But if you look at a lot of business and economics and finance books, theories, and models, there’s a lot missing. History is one key ingredient, as Jason Antrosio argues. A recent article called “Economics has met the enemy, and it is economics” points to other glaring issues in the discipline. Anthropology is certainly well-placed to contribute to a rethinking of economics…in theory and actual practice. There are, in fact, lots of economic anthropologists doing just that. It would be nice to see more of their names in the pages of publications like The Economist, for starters.
But there’s another important point here. In their 2011 book Economic Anthropology, Chris Hann and Keith Hart write, “The project of economics needs to be rescued from the economists. Economic anthropology, in dialog with neighboring disciplines, as well as with more flexible economists, could be part of that process of intellectual reconstruction” (2011: 162). Hart also argues that anthropological critiques and contributions to economics have to move beyond simply bashing on individual economists or the discipline as a whole:
It is convenient to beat up on the economists, but I wouldn’t be an economic anthropologist if I didn’t believe in the historical project of economics which has been debased by the economists, especially in the last half- century. We should not allow our disgust with the blatantly ideological uses of neoclassical economics in producing undemocratic outcomes in our societies to lead us to discount the marginalist revolution (Hutchinson 1978) which launched modern economics in its present form. We should remember that economics was the first social discipline to introduce a subjective theory of value. There are all kinds of problems with this particular theory, especially its reliance on prices as a proxy for value. Nevertheless, it provoked and encouraged some of the most progressive social thought that we still rely on today, such as Max Weber, Georg Simmel, Talcott Parsons and others (Hart 2011: 7).
What this means to me is that increased engagement from anthropologists requires something more than just critique. It requires actual participation in debates, and well-argued contributions. For me, this is a crucial point, and it applies across the board. Anthropologists can and should add to wider, more public debates about issues like economics–and other critical subjects such as race, culture, human nature, and so on. Jason Antrosio makes this case pretty powerfully in a recent post about how a critically informed and yet morally optimistic anthropology can challenge many contemporary economic assumptions. Absolutely.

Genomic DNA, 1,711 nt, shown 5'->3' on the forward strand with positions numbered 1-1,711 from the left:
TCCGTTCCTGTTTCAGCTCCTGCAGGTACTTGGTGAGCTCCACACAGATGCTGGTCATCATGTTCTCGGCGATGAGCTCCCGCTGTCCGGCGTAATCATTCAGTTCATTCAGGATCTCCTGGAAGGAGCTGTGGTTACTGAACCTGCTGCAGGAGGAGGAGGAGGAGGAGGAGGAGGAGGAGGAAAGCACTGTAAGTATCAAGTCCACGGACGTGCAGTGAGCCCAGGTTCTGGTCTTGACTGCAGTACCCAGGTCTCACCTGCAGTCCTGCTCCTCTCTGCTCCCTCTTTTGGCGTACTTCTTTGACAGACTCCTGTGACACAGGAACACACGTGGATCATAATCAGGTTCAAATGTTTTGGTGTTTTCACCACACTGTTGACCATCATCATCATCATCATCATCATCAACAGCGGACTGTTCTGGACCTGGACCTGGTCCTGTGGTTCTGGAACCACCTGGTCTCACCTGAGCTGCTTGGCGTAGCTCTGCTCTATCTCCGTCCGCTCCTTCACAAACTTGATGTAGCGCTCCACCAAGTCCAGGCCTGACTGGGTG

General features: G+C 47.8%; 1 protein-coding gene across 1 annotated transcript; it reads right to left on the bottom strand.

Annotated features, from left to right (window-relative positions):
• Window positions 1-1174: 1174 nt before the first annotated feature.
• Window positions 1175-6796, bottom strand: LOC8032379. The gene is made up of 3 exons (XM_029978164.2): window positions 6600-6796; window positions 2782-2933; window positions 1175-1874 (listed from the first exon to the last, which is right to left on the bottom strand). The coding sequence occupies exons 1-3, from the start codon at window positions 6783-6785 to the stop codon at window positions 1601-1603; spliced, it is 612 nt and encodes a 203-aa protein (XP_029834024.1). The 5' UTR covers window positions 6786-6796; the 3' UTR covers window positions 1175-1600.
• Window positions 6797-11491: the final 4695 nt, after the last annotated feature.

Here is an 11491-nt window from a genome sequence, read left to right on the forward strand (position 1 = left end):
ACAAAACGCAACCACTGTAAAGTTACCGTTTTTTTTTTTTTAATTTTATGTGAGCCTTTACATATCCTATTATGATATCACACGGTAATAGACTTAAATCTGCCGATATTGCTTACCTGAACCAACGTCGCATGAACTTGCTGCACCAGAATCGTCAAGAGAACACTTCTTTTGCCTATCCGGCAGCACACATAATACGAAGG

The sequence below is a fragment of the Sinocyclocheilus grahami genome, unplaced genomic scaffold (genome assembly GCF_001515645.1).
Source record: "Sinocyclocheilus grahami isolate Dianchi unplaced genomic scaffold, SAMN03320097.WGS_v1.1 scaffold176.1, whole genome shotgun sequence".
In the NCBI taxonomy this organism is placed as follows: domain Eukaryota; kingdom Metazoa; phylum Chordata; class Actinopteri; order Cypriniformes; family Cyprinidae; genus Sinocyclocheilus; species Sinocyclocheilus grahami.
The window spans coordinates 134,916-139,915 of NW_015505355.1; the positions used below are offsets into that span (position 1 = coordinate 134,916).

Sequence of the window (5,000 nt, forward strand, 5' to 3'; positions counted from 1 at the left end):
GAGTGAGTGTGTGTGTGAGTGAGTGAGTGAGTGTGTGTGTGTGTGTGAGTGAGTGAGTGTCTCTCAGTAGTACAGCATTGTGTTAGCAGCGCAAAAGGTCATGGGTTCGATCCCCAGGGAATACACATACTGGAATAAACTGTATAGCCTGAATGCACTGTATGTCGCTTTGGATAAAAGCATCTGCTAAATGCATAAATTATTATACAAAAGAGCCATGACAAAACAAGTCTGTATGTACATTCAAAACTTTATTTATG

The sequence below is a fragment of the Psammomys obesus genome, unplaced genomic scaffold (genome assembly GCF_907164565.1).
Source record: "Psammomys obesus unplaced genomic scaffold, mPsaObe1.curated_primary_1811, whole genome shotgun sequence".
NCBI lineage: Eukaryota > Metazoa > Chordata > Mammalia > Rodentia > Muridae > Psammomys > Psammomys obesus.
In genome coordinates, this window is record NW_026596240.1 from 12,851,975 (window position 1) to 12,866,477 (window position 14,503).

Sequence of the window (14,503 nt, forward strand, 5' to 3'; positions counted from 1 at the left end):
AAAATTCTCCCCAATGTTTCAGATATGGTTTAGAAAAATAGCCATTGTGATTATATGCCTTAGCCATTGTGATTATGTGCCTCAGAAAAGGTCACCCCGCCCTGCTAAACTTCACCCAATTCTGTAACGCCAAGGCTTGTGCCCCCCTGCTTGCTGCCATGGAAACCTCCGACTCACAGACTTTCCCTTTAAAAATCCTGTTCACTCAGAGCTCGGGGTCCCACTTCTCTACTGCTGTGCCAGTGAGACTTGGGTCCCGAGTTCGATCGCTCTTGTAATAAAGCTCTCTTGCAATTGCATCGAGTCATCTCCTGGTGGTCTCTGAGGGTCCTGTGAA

I appreciate Antrosio’s combination of critical anthropology with the morally optimistic arguments of Michel-Rolf Trouillot. In his 2001 book “Toward an Anthropological Theory of Value,” David Graeber makes a similar argument when he balances the relentless criticism of Marx with the moral optimism of Marcel Mauss (Graeber 2001: 255-56). Unending critique, Graeber argues, can lead to “a picture of the world so relentlessly bleak that in the end, criticism itself comes to seem pointless” (2001: 256). Hann and Hart focus their argument on the idea of interdisciplinary dialog and–the part that I find most appealing–intellectual reconstruction, rather than critique alone. Teaching, as Alex Golub and many others point out, is a fundamental part of that reconstructive project.
Politicians such as Governor Scott wave the banners of science and technology in the name of producing jobs. Scott seems particularly enamored with engineering, technology, and mathematics. Anthropology, which is uniquely positioned between the so-called hard sciences and the humanities, can illustrate the fact that science does matter. Engineering matters. Physics and biology matter. Mathematics is indeed important. The larger point here is that it’s not an either/or choice that we need to make. Science is fundamentally important…but that’s not all we need. Economists, for example, love to spend their time with numbers, statistics, and complex models. What anthropologists can add to the discussion is not just a critical assessment of how such models play out on the ground, but also what those numbers actually mean in particular social, cultural, political, and geographic contexts.
Anthropologists can add to these discussions through teaching, and through their research. The main objective is to find ways to share such discussions about both of these aspects of the discipline with wider audiences–and to do this in creative, dynamic, informative, and challenging ways. The best counter to ill-informed, instrumentalist arguments against liberal arts education, social science, and anthropology is, as the post on The Economist blog illustrates, with concrete evidence. The proof, the saying goes, is in the anthropological pudding–all the way from Franz Boas to Gillian Tett.
Graeber, David. 2001. Toward an Anthropological Theory of Value. New York: Palgrave.
Hann, Chris, and Keith Hart. 2011. Economic Anthropology. Malden: Polity Press.
Hart, Keith. 2011. Building the human economy: a question of value? Suomen Antropologi: Journal of the Finnish Anthropological Society.